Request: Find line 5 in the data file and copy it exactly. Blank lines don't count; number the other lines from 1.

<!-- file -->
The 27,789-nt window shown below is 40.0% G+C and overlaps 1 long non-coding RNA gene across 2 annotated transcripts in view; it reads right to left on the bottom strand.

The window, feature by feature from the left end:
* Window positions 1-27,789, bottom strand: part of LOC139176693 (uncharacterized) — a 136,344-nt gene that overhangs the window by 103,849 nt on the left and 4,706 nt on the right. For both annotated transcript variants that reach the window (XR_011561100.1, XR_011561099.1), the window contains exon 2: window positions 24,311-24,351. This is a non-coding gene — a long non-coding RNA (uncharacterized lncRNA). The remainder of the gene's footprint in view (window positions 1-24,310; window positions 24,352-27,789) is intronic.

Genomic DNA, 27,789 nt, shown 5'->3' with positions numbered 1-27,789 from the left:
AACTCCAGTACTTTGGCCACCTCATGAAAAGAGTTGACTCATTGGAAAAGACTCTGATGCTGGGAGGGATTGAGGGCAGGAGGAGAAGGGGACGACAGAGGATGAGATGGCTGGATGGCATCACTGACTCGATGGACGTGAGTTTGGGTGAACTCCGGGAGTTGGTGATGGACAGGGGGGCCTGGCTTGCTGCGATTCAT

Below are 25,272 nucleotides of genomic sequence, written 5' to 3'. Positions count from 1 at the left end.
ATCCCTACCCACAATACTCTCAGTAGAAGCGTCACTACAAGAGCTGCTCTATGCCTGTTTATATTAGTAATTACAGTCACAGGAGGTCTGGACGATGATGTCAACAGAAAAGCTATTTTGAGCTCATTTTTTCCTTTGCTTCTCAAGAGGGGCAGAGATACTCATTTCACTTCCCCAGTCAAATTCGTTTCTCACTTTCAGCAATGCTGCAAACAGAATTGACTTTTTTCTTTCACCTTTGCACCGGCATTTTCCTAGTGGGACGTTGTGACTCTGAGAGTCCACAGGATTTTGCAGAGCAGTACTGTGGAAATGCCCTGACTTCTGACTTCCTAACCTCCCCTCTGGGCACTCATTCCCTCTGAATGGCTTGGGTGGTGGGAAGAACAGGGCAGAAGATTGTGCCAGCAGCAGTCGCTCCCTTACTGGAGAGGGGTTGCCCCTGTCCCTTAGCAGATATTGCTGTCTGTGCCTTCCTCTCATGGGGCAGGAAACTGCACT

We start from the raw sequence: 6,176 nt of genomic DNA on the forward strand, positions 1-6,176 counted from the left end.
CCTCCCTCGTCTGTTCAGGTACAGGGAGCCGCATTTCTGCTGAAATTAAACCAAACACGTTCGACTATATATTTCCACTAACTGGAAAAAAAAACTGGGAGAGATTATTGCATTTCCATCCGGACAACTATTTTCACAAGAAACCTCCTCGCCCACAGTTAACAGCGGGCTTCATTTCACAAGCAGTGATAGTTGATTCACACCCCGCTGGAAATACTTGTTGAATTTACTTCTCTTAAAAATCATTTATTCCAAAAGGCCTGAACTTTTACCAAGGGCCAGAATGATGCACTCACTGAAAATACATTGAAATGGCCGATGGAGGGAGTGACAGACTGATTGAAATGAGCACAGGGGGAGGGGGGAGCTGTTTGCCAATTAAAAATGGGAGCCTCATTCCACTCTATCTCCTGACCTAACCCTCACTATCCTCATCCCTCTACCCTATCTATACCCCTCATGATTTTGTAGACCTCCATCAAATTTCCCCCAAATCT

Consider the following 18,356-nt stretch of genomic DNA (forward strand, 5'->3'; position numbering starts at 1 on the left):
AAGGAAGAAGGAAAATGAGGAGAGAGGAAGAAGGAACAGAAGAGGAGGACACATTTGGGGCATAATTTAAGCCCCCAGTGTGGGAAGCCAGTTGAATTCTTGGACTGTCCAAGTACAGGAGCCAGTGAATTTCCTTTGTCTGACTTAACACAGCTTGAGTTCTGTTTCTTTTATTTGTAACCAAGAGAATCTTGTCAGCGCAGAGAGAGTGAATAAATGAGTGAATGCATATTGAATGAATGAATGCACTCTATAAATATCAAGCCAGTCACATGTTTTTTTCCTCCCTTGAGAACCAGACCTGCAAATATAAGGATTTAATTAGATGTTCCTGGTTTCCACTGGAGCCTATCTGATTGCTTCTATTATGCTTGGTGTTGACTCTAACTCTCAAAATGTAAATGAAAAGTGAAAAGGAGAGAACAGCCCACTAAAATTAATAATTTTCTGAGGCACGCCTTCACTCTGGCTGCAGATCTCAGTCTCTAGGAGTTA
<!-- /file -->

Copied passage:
AACTCCAGTACTTTGGCCACCTCATGAAAAGAGTTGACTCATTGGAAAAGACTCTGATGCTGGGAGGGATTGAGGGCAGGAGGAGAAGGGGACGACAGAGGATGAGATGGCTGGATGGCATCACTGACTCGATGGACGTGAGTTTGGGTGAACTCCGGGAGTTGGTGATGGACAGGGGGGCCTGGCTTGCTGCGATTCAT